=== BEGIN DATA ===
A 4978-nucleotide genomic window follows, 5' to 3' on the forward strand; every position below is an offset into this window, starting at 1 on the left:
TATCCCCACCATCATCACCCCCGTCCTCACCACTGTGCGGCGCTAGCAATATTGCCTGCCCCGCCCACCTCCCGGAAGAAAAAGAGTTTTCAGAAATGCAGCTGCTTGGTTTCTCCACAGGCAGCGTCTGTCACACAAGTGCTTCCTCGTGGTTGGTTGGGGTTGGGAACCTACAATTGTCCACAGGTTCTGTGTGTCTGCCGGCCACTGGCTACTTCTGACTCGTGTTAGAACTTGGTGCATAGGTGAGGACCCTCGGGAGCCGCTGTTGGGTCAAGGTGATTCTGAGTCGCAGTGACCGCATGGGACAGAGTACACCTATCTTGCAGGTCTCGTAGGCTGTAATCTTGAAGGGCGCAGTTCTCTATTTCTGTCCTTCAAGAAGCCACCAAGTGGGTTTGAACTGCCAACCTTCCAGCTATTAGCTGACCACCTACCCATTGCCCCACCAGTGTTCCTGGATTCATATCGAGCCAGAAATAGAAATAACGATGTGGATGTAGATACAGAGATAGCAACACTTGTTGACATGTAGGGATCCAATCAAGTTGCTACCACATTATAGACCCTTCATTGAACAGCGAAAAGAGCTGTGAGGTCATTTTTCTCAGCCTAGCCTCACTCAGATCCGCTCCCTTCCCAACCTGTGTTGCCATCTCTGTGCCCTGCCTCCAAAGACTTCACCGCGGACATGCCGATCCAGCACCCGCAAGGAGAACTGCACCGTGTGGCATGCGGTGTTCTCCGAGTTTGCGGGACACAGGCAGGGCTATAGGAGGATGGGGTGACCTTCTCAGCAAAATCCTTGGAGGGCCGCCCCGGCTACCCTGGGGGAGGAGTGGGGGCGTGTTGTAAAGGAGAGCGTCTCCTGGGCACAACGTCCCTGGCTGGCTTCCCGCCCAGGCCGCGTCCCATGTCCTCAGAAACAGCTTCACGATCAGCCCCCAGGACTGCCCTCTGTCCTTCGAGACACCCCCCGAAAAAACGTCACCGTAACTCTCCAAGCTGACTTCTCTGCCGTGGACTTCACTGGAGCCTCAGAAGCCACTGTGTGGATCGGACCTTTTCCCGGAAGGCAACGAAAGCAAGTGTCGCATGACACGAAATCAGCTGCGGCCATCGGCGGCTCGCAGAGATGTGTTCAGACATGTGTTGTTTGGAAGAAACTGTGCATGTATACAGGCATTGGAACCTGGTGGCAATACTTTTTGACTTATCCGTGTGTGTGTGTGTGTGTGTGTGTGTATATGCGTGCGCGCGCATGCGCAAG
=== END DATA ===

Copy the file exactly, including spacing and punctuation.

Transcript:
A 4978-nucleotide genomic window follows, 5' to 3' on the forward strand; every position below is an offset into this window, starting at 1 on the left:
TATCCCCACCATCATCACCCCCGTCCTCACCACTGTGCGGCGCTAGCAATATTGCCTGCCCCGCCCACCTCCCGGAAGAAAAAGAGTTTTCAGAAATGCAGCTGCTTGGTTTCTCCACAGGCAGCGTCTGTCACACAAGTGCTTCCTCGTGGTTGGTTGGGGTTGGGAACCTACAATTGTCCACAGGTTCTGTGTGTCTGCCGGCCACTGGCTACTTCTGACTCGTGTTAGAACTTGGTGCATAGGTGAGGACCCTCGGGAGCCGCTGTTGGGTCAAGGTGATTCTGAGTCGCAGTGACCGCATGGGACAGAGTACACCTATCTTGCAGGTCTCGTAGGCTGTAATCTTGAAGGGCGCAGTTCTCTATTTCTGTCCTTCAAGAAGCCACCAAGTGGGTTTGAACTGCCAACCTTCCAGCTATTAGCTGACCACCTACCCATTGCCCCACCAGTGTTCCTGGATTCATATCGAGCCAGAAATAGAAATAACGATGTGGATGTAGATACAGAGATAGCAACACTTGTTGACATGTAGGGATCCAATCAAGTTGCTACCACATTATAGACCCTTCATTGAACAGCGAAAAGAGCTGTGAGGTCATTTTTCTCAGCCTAGCCTCACTCAGATCCGCTCCCTTCCCAACCTGTGTTGCCATCTCTGTGCCCTGCCTCCAAAGACTTCACCGCGGACATGCCGATCCAGCACCCGCAAGGAGAACTGCACCGTGTGGCATGCGGTGTTCTCCGAGTTTGCGGGACACAGGCAGGGCTATAGGAGGATGGGGTGACCTTCTCAGCAAAATCCTTGGAGGGCCGCCCCGGCTACCCTGGGGGAGGAGTGGGGGCGTGTTGTAAAGGAGAGCGTCTCCTGGGCACAACGTCCCTGGCTGGCTTCCCGCCCAGGCCGCGTCCCATGTCCTCAGAAACAGCTTCACGATCAGCCCCCAGGACTGCCCTCTGTCCTTCGAGACACCCCCCGAAAAAACGTCACCGTAACTCTCCAAGCTGACTTCTCTGCCGTGGACTTCACTGGAGCCTCAGAAGCCACTGTGTGGATCGGACCTTTTCCCGGAAGGCAACGAAAGCAAGTGTCGCATGACACGAAATCAGCTGCGGCCATCGGCGGCTCGCAGAGATGTGTTCAGACATGTGTTGTTTGGAAGAAACTGTGCATGTATACAGGCATTGGAACCTGGTGGCAATACTTTTTGACTTATCCGTGTGTGTGTGTGTGTGTGTGTGTGTATATGCGTGCGCGCGCATGCGCAAG